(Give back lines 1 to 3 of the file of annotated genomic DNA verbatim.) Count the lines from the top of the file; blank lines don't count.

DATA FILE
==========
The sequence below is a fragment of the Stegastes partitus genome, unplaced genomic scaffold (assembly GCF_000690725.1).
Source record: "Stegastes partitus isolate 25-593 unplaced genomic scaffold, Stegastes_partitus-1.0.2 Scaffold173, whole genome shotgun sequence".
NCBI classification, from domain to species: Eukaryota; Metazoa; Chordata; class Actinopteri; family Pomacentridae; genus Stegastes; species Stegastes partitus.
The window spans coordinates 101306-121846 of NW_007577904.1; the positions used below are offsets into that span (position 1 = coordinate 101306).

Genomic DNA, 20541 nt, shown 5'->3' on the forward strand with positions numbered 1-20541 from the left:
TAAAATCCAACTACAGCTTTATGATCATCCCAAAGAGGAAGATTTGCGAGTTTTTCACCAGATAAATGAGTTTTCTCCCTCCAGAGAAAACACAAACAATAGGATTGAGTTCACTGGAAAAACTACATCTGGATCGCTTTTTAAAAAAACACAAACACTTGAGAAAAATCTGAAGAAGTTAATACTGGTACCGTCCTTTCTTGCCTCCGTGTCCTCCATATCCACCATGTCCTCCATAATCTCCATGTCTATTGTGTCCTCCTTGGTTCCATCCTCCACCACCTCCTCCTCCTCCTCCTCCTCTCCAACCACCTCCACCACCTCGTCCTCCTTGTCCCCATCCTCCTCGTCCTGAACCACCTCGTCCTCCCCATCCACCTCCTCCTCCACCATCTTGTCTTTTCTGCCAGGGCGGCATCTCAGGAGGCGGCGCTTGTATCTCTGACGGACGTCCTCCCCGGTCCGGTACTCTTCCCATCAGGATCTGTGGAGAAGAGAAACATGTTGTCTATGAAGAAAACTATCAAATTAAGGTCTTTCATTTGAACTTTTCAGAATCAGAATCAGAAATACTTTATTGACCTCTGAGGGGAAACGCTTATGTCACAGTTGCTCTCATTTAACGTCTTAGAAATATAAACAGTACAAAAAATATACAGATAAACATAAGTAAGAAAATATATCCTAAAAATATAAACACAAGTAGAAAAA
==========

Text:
The sequence below is a fragment of the Stegastes partitus genome, unplaced genomic scaffold (assembly GCF_000690725.1).
Source record: "Stegastes partitus isolate 25-593 unplaced genomic scaffold, Stegastes_partitus-1.0.2 Scaffold173, whole genome shotgun sequence".
NCBI classification, from domain to species: Eukaryota; Metazoa; Chordata; class Actinopteri; family Pomacentridae; genus Stegastes; species Stegastes partitus.